Angelo studied her carefully, then told her, "You will never leave this place."
Immediately, something touched Maheen in the depths of her soul. "There was a gentleness and a love in his voice that touched my spirit," she recalls.
Maheen married Angelo and they had two sons together. She continued to attend a Baha'i church occasionally, but still felt empty in her soul. "The Baha'is were not satisfying me." She began to study self-improvement and other philosophies.
One day, one of her friends asked her, "What's wrong with you? You're always thinking."
"There is something wrong with this world," Maheen retorted. "Something is missing. I'm looking for that."
"All the philosophers have looked for that and you're not going to find it," her friend said.
Angelo and Maheen placed their first son in St. Margaret's Episcopal School, an elite private school in San Juan Capistrano, California. When the school invited them to an academic award ceremony where their son would receive an award, Maheen was dismayed because the ceremony would take place in a chapel.
She stood outside nervously, thinking it would violate her Baha'i faith to go inside. Then she thought, 'This is stupid,' and stepped into the back of the building. Immediately she noticed the students kneeling and reciting a prayer, "I believe in God the Father who created the world. I believe in God the Son who loved me and died for me."
When Maheen heard the prayer, she broke into tears. Their God seemed so intimate, she thought. "A God who loves me and died for me? - I never heard of this."
As Maheen drove away from the school, she kept repeating one line of the prayer: "God the Son who loved me and died for me, God the Son who loved me and died for me." Could this be the missing piece of life she had been searching for?
Angelo and Maheen enrolled their second son at Capistrano Valley Christian School - only a short distance away, because there was no room for him at St. Margarets.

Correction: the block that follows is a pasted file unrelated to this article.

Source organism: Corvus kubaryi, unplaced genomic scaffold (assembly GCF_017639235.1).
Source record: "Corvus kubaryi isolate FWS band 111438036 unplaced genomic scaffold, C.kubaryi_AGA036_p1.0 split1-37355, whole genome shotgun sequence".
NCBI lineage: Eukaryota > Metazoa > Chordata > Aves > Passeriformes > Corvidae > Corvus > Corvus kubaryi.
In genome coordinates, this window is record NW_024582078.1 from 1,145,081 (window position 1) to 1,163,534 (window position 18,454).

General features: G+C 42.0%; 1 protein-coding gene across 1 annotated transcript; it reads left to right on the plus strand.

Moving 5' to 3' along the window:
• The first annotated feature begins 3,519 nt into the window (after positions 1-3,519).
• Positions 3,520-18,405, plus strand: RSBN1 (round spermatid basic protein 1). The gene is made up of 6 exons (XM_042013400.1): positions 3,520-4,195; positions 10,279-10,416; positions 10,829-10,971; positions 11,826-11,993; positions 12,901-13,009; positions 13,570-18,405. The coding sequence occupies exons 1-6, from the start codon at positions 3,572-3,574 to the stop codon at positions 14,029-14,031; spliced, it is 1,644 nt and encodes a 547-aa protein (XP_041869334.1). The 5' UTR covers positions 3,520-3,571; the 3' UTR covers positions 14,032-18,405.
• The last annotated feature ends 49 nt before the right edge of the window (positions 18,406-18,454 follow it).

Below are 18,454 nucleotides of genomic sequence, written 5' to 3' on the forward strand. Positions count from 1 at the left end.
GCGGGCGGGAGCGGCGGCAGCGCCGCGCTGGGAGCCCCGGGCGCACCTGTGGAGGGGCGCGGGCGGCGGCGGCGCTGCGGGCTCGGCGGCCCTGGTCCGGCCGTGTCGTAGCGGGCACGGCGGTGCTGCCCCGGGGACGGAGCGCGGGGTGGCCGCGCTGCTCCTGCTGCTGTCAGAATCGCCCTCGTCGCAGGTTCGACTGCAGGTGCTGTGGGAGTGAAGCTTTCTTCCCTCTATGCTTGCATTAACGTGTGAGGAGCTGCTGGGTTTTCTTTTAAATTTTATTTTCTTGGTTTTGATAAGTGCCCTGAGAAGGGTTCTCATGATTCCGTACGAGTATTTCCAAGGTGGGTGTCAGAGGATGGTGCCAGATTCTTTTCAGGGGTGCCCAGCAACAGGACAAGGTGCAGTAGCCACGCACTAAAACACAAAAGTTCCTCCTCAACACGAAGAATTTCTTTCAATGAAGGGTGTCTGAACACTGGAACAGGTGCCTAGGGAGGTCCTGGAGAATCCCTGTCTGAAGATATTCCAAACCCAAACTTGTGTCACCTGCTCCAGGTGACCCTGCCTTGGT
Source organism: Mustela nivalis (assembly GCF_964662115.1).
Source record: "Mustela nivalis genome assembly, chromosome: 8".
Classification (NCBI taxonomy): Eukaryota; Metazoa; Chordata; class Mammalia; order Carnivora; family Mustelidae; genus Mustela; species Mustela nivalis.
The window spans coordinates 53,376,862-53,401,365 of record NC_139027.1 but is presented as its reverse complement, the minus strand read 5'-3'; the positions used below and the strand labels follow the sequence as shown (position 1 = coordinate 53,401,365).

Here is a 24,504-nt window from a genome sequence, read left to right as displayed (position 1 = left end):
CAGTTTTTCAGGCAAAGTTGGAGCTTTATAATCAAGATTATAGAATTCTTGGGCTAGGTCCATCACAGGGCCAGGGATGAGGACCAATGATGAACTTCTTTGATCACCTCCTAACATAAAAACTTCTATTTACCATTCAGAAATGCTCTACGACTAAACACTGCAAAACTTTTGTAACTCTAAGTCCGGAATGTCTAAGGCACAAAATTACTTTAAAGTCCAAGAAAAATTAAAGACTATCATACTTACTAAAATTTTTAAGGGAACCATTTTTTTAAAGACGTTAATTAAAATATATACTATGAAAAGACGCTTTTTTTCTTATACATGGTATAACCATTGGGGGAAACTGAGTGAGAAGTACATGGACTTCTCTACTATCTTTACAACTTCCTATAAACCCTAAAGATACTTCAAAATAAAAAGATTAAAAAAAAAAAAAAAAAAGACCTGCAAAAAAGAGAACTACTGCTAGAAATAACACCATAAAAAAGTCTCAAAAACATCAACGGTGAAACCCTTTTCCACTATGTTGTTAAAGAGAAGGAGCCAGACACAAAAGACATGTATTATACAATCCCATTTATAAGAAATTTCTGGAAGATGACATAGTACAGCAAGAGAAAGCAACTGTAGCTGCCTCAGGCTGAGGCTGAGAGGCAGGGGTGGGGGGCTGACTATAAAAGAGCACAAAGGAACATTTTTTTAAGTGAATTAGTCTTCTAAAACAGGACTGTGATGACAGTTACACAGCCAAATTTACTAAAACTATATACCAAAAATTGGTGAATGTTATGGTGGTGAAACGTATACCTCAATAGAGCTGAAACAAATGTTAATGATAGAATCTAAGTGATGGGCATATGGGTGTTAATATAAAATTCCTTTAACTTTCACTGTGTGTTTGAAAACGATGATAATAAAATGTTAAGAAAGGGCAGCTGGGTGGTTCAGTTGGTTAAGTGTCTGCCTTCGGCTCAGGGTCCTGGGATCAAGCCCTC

Every day when she picked her son up at school she asked, "What did you do today?"
"We learned about the Bible," he replied. Day after day, he repeated the same thing, until Maheen became exasperated.
"We're paying $6000 a year and all they're teaching you is the Bible?" she exclaimed.
Soon they moved their second son to Capistrano Valley Christian School, and one of the boys' teachers, Mrs. Mulligan, invited Maheen to visit the Life Church in Mission Viejo, California.
When Maheen arrived at the church, she noticed many were praying with their eyes closed, so Maheen decided to do the same. When she opened her eyes she was shocked to see the guest speaker standing in front of her. He invited her to come up on the stage with him.
She felt compelled to go with him, but suddenly embarrassed as all eyes in the room fell on her.
"Where do you go to church?" he asked.
"I don't go to church," Maheen replied. In her discomfiture, she couldn't help but ask, "What do you want me to do?"
The pastor looked intently into her eyes and said, "I want you to repeat after me," and he began to lead Maheen in the Sinner's Prayer.
"I said I was a sinner and I accepted Jesus as my Savior," Maheen recalls. "But after I said this I felt like my body was a piece of paper." She tried to control herself so she would not fall down, but she fell backward.
"I was so happy, so excited, I think I entered the Lord's presence. I got up and he said another prayer and I fell down one more time."
After the service, Maheen went to a prayer room where several women prayed for her. They showed her where to begin reading the New Testament.
When she got home, she picked up the Bible and began devouring the pages. She read until 4 a.m.
In the next few days and weeks, Jesus entered her dreams at night. "At that time, my husband and I were very close," she recalls. "We had a good relationship."
"But my intimacy with Jesus Christ was much greater." In one of her dreams, Jesus looked at all the books she collected in the Baha'i faith, then he compared those with the truth found in the Bible. "Make sure they give you the real Jesus," he said to her.
"He was never condemning with me," Maheen extols. "It was the compelling love of Jesus Christ that led me to repentance," she says. "His humility knocked me down. I once was very tough, but now, I'm much more gentle."
Maheen still works at the same restaurant, which she owns with her husband. She believes God has seen her perseverance and is training her for ministry. "I meditate on Him while I'm working on the grill," she says.
"I took action and sought after the truth. I knocked on every door and found none completely fulfilling. Finally, when I was not seeking, the Lord found me."
News source: www.assistnews.net